"Well, I'm sorry that what looked like a very clear and concise OP to me has been next to incomprehensible to at least two people.

I do understand that government spending tax money means that GDP is at least kept constant. I understood that before I even wrote the OP. What you point out about GDP likely increasing with more government spending relative to less government spending, because people tend to save more than the government does, actually goes along with the point I was trying to make."

What is the point of this part of the post?

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Autolykos replied on Fri, May 4 2012 10:43 AM

Wheylous:

With this I agree. It did not appear that this is what you meant, however. Especially not with this:

Now let's change the scenario to something a bit more modern. Let's say that the government of Parableville takes six francs from James Goodfellow in taxes. It then spends that six francs on a new window from the glazier. Following the definition of GDP, this would raise Parableville's GDP from 100 francs to 106 francs (ceteris parabus). Once again, however, this doesn't take into account the loss against James Goodfellow, which is also six francs (the amount he was taxed). Offsetting this loss, and holding to ceteris paribus, brings the GDP back down to 100 francs.

What it seems you are trying to say is that buying the window increases GDP to 106 but the money transfer away from James brings it back down, which is not the case. The window was still produced. Even if it was useless.

You're absolutely right that the standard definition of GDP only accounts for production. I guess I should've been clearer, sorry. What I meant was that if GDP took into account economic losses as well, its results would be different.

Wheylous:
Yes, this is what the original fable discusses - Total wealth. I agree. But it's not GDP. I agree that GDP as a measure of stuff produced doesn't necessarily mean wants are satisfied as much as possible (because, by its very nature, government spending doesn't give a choice except through democracy, which is both inefficient and assumes some sort of "average utility-maximizing policy")

Right, GDP doesn't actually measure total wealth, satisfaction of wants, etc. It just measures what's produced. It pays no attention to whether anything produced is produced because of a genuine increase in valuable output, or if it was produced due to a "broken window".

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Autolykos replied on Fri, May 4 2012 10:55 AM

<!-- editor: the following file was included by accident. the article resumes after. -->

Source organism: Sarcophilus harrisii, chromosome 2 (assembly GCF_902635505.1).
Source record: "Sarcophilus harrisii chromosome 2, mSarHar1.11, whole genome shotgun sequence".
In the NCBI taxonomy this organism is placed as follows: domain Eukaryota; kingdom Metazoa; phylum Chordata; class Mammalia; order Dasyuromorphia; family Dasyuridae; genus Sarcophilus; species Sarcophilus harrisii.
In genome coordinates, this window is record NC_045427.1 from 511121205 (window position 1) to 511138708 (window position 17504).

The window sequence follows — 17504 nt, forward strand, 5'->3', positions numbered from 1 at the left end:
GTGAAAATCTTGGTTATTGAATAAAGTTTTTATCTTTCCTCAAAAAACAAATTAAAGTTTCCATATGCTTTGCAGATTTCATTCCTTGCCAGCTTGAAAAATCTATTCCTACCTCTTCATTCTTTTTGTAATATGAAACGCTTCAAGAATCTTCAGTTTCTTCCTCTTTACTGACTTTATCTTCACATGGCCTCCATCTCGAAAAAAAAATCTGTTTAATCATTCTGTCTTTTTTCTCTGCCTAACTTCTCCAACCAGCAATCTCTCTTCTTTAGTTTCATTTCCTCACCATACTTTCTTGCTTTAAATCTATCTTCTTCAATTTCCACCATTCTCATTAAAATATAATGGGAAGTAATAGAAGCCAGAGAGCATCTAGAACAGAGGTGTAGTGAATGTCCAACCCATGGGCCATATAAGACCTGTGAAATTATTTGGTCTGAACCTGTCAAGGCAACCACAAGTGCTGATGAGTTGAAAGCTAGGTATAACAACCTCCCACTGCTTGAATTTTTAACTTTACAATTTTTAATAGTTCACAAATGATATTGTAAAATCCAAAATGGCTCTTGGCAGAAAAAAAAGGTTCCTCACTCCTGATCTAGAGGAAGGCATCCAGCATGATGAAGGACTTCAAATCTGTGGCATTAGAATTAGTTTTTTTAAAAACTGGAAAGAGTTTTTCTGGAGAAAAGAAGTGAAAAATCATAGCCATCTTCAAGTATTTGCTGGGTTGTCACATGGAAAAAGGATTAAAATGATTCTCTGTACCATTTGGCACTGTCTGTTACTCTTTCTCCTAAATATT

Neodoxy:
Autokylos, I'm afraid that I misread and misinterpreted your post. I thought that you were arguing that the taxation transfer would lead to an explicit, rather than an implicit loss of GDP. Upon first reading the post it seemed like you were presenting an argument against the specific methods used in GDP rather than the very concept of GDP (arguably you were doing the former but you were attacking a bedrock concept of GDP rather than simply one error in accounting).

No problem. I'm sorry I wasn't clear enough in the OP. It seemed crystal clear to me, but I'm hardly everyone. smiley

My point was to change the definition of GDP to illustrate how it doesn't account for "what is unseen". Basically the intended format was this: "GDP, as actually defined, shows us one result, but if it was defined this other way, it would show us a different but actually more accurate result". In other words, I wanted to show how the actual GDP measurement employs the same kind of economic fallacy as that elucidated by Bastiat in his parable of the broken window. Does that make sense?

Neodoxy:
"Well, I'm sorry that what looked like a very clear and concise OP to me has been next to incomprehensible to at least two people.

I do understand that government spending tax money means that GDP is at least kept constant. I understood that before I even wrote the OP. What you point out about GDP likely increasing with more government spending relative to less government spending, because people tend to save more than the government does, actually goes along with the point I was trying to make."

What is the point of this part of the post?

Sorry if that sounded harsh or snarky (or both) - that wasn't my intention. What I meant was that I genuinely was sorry that I failed in clearly articulating my thoughts in the OP. I then tried to rectify that failure by trying to dispel any notions that I misunderstand what GDP is all about.